United Under One Roof: Artist Painters and Coarse Painters and their Relations in Seventeenth-Century Leiden

Authors

  • Piet Bakker

DOI:

https://doi.org/10.18352/emlc.29

Keywords:

Guild of St Luke, Leiden, coarse-painter, art-market, decoratieschilder, kladschilder

Abstract

The job titles kunstschilder (artist painter) and klad- or grofschilder (coarse painter)
only came into regular use after 1640. In the first decades of the seventeenth century,
anyone who painted for a living was simply referred to as a schilder (painter). This
article traces the way the division of the painter’s craft into two more or less separate
trades emerged, specifically for Leiden. The background against which this process is
considered is the genesis of Leiden’s Guild of St Luke. In the art historical literature, the
Guild of St Luke usually appears in its role as successful protector of the artist painters
against the import of paintings from other towns and cities. In most studies, the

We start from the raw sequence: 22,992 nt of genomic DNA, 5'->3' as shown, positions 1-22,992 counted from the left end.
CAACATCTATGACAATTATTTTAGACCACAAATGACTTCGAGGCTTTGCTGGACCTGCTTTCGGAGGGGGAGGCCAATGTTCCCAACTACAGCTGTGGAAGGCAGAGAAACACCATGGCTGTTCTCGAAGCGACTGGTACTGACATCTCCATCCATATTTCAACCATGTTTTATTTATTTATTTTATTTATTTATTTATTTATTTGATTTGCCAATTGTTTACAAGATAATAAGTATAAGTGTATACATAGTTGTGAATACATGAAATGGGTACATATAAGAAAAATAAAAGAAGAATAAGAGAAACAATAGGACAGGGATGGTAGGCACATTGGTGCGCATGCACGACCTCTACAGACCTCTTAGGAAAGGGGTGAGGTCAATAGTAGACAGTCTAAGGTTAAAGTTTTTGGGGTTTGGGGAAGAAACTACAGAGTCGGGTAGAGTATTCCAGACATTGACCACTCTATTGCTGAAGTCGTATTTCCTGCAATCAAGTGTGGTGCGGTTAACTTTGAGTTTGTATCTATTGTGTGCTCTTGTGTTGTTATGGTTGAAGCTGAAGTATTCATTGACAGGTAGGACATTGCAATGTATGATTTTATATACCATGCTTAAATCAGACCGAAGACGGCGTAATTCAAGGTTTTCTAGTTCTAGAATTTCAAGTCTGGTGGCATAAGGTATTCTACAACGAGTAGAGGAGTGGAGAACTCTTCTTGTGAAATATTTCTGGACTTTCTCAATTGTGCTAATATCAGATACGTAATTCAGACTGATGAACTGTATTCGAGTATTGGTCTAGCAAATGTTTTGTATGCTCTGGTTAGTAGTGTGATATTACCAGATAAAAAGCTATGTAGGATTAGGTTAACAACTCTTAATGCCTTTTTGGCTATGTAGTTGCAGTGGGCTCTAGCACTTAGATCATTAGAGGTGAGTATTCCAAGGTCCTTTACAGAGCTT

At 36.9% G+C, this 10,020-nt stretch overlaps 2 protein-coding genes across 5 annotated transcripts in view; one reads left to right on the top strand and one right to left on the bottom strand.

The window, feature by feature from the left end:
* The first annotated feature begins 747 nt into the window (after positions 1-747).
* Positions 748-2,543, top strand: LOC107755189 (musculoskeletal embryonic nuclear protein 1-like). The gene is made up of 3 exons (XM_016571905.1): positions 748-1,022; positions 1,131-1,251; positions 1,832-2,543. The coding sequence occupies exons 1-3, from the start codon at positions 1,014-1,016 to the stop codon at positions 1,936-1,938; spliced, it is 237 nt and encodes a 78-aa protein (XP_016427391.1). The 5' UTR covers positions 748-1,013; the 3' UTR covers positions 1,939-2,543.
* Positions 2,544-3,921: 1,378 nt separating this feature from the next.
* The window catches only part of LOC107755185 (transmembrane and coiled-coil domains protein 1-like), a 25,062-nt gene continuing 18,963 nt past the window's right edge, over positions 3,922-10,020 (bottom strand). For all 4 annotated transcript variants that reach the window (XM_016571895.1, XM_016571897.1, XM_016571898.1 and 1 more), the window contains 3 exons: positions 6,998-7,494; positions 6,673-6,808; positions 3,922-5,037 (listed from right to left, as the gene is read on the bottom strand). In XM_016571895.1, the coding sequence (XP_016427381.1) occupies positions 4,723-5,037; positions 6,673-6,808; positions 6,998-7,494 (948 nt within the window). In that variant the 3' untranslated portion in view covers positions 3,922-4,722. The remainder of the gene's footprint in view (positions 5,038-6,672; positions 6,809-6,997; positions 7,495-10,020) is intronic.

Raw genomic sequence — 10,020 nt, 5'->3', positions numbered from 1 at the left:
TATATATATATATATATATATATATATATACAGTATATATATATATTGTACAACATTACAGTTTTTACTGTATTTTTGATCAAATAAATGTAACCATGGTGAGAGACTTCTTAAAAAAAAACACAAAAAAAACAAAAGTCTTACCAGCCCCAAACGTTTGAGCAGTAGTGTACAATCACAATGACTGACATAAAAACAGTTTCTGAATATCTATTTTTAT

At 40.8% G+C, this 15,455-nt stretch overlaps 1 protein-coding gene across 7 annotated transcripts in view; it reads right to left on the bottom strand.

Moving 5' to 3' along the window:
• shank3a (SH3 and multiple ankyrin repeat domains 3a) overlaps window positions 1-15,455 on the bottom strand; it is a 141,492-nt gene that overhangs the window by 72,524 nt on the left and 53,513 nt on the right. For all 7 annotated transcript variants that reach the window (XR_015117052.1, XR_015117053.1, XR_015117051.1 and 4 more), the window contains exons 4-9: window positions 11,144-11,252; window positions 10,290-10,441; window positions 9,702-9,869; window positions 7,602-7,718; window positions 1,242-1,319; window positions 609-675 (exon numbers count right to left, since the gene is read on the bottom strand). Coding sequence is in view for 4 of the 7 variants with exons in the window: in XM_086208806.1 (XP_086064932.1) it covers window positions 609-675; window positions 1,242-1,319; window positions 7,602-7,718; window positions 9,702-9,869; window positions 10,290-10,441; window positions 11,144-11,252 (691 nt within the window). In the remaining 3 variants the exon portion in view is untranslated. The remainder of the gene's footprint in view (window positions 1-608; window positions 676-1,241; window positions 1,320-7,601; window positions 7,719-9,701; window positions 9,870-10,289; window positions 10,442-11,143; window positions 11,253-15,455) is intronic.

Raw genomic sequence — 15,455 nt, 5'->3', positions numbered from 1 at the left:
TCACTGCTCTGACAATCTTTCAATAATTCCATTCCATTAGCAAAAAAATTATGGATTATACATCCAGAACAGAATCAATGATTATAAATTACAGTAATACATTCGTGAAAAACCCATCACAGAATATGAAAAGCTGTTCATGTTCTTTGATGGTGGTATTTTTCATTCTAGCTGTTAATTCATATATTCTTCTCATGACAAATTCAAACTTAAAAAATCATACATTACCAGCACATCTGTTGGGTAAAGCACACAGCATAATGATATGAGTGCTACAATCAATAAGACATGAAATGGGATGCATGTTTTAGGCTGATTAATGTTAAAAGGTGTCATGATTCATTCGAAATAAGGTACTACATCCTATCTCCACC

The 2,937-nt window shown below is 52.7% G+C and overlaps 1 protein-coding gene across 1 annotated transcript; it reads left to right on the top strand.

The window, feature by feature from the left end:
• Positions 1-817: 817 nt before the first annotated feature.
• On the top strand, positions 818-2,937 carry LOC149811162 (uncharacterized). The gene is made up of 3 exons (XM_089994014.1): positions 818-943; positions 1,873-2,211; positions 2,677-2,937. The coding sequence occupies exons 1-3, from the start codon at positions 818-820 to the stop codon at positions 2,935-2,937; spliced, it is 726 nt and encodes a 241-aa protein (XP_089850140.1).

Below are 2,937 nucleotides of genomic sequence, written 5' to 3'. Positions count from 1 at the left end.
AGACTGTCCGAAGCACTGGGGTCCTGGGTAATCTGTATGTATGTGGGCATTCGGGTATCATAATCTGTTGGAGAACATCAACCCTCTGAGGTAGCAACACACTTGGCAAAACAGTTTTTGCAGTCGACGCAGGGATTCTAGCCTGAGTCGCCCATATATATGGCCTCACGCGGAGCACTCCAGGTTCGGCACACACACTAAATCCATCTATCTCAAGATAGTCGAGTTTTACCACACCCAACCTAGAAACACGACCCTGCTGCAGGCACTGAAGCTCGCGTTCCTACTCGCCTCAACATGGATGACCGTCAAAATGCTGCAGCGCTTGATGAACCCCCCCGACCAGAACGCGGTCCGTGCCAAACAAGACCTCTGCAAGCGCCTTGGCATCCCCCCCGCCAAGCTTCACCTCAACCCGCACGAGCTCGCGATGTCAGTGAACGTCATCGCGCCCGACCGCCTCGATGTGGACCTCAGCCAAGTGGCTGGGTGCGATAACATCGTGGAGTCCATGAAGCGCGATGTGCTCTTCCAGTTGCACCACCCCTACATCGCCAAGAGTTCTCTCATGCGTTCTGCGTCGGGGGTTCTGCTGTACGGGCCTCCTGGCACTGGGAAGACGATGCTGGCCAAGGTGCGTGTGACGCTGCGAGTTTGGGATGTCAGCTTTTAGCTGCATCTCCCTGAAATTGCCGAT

importance of the guild is measured in terms of the composition of the local holdings
of paintings – the demand side of the art market. The difficult genesis of the Leiden
Guild of St Luke provides a good opportunity to consider the importance of this guild
from the supply side – the artists themselves.

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Published

2017-12-22

How to Cite

Bakker, P. (2017). United Under One Roof: Artist Painters and Coarse Painters and their Relations in Seventeenth-Century Leiden. Early Modern Low Countries (EMLC), 1(2), 318-349. https://doi.org/10.18352/emlc.29

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